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Muslim Views . January 2014

Muslim sectarianism in South Africa: symptom or cause? International Peace College South Africa (IPSA), in association with the Shahmahomed Trust, held its 5th Annual Wasatiyyah Syposium on November 23, 2013. The theme was Sectarianism: A Middle Way Reflection. Over the next few months, Muslim Views will be publishing a selection of abridged papers delivered at the symposium. DR ABDUL RASHIED OMAR, Research Scholar of Islamic Studies and Peacebuilding at Kroc Institute for International Peace Studies, University of Notre Dame, United States, and Imam at Claremont Main Road Mosque, Cape Town, questioned whether sectarianism was a cause or a symptom of the problems in the Middle East.

ACCORDING to Shaikh Ighsaan Taliep, Principal of IPSA, ‘The Muslim ummah is currently witnessing a dangerous rise in sectarianism and factionalism that seems to be palpable even to people of other faiths.’ To underescore Shaikh Taliep’s concern it might be instructive to note that the Human Rights Commission is currently investigating a litany of complaints of discrimination and hate speech directed at individual Muslims because they are Shiites or are perceived to be sympathetic to Shiasm. In one case, the funeral prayers of a foreign national who had been brutally murdered was refused entry into a local masjid. In another case, a Cape Flats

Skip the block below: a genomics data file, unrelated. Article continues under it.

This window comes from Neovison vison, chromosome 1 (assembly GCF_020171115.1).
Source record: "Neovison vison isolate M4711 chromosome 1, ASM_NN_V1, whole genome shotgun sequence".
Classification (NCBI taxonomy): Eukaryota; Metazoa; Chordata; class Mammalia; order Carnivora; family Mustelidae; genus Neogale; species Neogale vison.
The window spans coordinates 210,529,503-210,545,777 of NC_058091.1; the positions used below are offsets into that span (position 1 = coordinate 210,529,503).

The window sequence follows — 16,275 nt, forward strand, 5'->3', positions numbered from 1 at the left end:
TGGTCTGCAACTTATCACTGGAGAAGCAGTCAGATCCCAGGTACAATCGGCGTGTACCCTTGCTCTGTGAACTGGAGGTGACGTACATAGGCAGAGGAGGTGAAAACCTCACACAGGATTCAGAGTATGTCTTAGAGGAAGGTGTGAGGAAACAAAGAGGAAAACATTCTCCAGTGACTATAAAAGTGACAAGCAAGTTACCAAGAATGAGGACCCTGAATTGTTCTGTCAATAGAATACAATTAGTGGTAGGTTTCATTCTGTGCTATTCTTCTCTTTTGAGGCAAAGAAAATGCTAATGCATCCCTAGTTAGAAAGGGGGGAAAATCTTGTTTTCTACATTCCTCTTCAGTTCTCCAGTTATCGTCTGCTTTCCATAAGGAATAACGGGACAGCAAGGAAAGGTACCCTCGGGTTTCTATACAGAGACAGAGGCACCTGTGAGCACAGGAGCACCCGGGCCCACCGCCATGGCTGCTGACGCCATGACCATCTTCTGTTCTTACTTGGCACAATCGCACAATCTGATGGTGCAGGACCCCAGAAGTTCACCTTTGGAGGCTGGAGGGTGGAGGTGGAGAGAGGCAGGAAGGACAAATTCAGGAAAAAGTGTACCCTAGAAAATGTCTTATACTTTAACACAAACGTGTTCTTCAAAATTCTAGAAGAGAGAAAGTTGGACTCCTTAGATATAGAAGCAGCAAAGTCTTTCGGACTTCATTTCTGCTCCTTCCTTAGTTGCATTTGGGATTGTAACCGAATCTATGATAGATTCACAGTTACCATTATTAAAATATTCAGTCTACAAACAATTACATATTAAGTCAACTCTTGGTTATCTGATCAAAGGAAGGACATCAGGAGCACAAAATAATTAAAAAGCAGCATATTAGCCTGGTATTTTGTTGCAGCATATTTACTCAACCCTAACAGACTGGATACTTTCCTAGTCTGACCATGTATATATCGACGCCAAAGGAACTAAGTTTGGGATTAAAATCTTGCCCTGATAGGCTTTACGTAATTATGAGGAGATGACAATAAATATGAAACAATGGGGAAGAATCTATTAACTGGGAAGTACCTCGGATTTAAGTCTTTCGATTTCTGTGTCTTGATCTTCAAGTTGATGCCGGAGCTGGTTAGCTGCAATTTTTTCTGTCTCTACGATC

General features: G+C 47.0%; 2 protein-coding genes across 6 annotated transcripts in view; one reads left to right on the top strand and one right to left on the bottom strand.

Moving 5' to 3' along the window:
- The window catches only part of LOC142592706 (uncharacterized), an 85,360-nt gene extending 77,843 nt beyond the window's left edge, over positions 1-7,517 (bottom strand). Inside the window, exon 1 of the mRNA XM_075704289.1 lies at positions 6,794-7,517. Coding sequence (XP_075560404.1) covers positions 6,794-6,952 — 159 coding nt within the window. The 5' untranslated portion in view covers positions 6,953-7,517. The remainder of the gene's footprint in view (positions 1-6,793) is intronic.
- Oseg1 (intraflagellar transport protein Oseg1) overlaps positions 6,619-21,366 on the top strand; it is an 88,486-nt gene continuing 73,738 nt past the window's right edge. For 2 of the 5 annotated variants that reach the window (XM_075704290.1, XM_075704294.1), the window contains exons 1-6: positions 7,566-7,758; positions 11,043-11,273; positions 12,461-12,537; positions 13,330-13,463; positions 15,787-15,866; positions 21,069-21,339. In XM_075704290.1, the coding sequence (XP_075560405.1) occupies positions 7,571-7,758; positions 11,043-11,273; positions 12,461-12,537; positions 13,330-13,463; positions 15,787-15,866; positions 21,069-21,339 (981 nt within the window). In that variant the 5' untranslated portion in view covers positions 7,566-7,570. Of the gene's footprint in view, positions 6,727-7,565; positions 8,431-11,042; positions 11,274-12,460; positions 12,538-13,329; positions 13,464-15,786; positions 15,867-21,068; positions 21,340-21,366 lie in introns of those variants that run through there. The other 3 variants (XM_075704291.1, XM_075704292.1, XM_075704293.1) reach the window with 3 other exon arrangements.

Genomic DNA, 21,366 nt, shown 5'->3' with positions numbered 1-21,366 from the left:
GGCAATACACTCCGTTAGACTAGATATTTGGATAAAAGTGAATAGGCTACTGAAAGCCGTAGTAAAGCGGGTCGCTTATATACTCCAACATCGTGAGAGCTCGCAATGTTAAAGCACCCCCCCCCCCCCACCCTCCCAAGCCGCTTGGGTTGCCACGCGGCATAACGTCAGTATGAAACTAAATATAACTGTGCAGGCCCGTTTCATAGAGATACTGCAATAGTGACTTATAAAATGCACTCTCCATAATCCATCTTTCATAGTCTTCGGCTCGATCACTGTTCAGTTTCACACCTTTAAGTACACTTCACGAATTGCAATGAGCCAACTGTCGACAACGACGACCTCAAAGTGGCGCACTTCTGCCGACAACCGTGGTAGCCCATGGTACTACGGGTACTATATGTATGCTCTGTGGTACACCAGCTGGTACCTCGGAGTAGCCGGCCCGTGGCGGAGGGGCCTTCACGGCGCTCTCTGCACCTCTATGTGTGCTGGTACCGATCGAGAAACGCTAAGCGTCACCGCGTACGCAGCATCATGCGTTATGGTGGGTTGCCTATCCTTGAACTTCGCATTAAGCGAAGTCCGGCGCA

The Arab Spring has triggered and ignited a long-standing and deep-rooted schism between Sunnis and Shiites in the Middle East into an open war. In Bahrain we have a Sunni autocratic regime oppressing a majority Shiite population while in Syria we have a despotic regime aligned to Shiasm tyrannising its largely Sunni population. man whose father had helped build the masjid and who has been patronising the same masjid since his childhood was denied permission to solemnise his daughter’s marriage ceremony at this venue. Not only are these kinds of incidents of intolerance in our community of concern but even more alarming is the growing number of intolerant voices and views being expressed on local internet and social network sites. From some of the views expressed on these sites, it would appear that there is an attempt to orchestrate a campaign of hate against local Shias. This raises a legitimate fear that, God forbid, such an orchestrated campaign of hate and intolerance could escalate into direct physical violence as it already has in other parts of the world. How then should Muslims, who embrace and understand Islam as a religion of the middle way (din al-wasatiyyah), respond to this scourge of sectarianism?